Jack Leach missed out on a chance to score a century as a No.11 nightwatchman as the England vs Ireland Test was evenly poised at Lord's. (Image credit: Getty Images)
Jack Leach, the England left-arm orthodox spinner, had only opened once in his Test career during the Pallekele Test against Sri Lanka. Leach was a typical tailender, averaging just under 10 and having scored only two first-class fifties in 80 matches. On the first day of the one-off Test against Ireland at Lord's, England was staring down the barrel having been bowled out for 85 and then conceding a lead of 122. Leach was promoted to open the batting and he survived the last few overs of the day as a night watchman. On the second day, Leach confounded cricket fans as he counterattacked in style and blasted 92, his highest score ever in cricket. Leach's 92 and some valuable contributions from Sam Curran helped England reach 303/9 at the close with Ireland still on top.
Leach was dropped on 72 and on 92 but he failed to capitalise on an opportunity to create history as he departed for 92. Leach, though, became the fifth England player to be dismissed in the 90s as a night watchman. Alex Tudor was dismissed for 99 against New Zealand in Birmingham in 1999. Harold Larwood was dismissed for 98 against Australia in Sydney while Eddie Hemmings was bowled for 95 against Australia in Sydney in 1983. The last person to be dismissed in the 90s was Jack Russell when he was out for 94 against Sri Lanka in Lord's in 1988.
When Leach neared the possibility of nearing a century, Leach admitted that some weird thoughts were crossing his mind. "I know now that the nervous 90s are definitely a thing. You think 'I'm only two shots away' and I was having some weird thoughts. I was trying to tell myself not to think about it which kind of made me think about it. I can't believe it really. I just went out to try and do a job for the team I guess and try and soak up some balls. It probably went a little bit further than I thought it would," Leach said.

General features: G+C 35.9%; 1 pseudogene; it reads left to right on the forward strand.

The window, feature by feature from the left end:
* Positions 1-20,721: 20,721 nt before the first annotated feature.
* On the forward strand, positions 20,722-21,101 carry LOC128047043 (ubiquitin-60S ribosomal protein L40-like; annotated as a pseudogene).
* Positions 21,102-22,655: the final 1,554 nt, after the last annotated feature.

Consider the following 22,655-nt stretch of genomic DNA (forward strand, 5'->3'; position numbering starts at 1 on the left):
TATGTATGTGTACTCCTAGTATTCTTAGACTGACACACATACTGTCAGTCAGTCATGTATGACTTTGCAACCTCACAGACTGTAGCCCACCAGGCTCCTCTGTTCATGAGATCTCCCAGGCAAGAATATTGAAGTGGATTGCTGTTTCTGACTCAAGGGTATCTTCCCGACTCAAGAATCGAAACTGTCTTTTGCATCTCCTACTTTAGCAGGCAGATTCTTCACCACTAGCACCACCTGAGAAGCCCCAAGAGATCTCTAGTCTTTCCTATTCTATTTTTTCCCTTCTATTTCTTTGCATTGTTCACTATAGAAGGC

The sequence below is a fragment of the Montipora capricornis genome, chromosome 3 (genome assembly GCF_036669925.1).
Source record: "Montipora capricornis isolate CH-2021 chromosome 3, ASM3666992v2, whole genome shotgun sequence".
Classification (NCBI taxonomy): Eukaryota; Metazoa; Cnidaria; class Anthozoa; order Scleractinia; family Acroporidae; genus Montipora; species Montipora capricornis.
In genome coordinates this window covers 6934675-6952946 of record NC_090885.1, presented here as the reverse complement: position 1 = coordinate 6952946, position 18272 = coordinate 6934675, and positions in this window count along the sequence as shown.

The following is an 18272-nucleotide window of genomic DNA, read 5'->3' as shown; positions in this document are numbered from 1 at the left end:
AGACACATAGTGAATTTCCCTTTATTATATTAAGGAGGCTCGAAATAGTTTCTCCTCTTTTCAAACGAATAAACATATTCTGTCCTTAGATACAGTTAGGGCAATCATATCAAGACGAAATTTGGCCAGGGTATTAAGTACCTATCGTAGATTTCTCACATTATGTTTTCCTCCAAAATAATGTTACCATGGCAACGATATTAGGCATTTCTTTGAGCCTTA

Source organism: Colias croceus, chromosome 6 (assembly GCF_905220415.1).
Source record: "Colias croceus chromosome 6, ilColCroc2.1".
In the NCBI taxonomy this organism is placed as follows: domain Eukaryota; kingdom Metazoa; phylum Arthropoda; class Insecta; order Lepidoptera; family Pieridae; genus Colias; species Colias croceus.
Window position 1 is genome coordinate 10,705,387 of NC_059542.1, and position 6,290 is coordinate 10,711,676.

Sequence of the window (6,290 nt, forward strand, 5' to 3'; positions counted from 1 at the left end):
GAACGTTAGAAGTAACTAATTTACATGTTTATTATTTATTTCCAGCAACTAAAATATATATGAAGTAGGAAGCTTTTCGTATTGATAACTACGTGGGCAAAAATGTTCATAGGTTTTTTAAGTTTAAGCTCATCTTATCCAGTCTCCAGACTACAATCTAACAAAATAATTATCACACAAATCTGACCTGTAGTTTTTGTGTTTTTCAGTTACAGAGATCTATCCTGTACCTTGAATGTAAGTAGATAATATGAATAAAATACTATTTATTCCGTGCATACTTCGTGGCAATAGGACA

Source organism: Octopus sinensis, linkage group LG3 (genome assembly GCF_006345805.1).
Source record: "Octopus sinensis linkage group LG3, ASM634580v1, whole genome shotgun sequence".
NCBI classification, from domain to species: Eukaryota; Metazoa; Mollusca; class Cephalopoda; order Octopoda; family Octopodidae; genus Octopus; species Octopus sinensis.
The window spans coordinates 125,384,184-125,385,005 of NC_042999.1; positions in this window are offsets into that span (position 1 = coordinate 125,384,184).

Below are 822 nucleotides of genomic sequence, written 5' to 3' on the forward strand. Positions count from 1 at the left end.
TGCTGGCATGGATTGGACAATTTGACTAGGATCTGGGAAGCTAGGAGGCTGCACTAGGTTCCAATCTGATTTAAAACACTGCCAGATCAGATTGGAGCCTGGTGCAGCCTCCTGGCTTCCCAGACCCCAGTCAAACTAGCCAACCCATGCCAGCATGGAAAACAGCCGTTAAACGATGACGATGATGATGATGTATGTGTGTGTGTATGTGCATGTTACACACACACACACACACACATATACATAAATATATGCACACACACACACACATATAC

Leach and Jason Roy smashed 72 as the duo shared a 145-run partnership for the second wicket. However, a collapse of six wickets for 66 runs saw Ireland claw back in the contest with Mark Adair picking up three wickets followed by two wickets each from Boyd Rankin and Stuart Thompson taking two wickets each. Tim Murtagh, the first innings hero with 5/13, took the wicket of Leach to deny him his moment of glory.
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However, the knock from Leach surprised his father, who was supposed to attend but did not as the record high temperatures at London prevented him from coming. Europe and Britain were reeling under a severe heatwave, with temperatures reaching 39 degrees celsius. Leach said his father could not come due to the weather. "He was going to come but he saw the weather forecast and said it was too hot. I don't think it would have been a good place for him to be today, he could have died! I think it was best he stayed at home in the cool. I gave him my house key and he went over so he's literally been at mine watching the whole time. I'll catch up with him later on," Leach said.
Ireland would be hoping to create history by bowling England out and chasing a target of under 200 to achieve their first-ever Test win.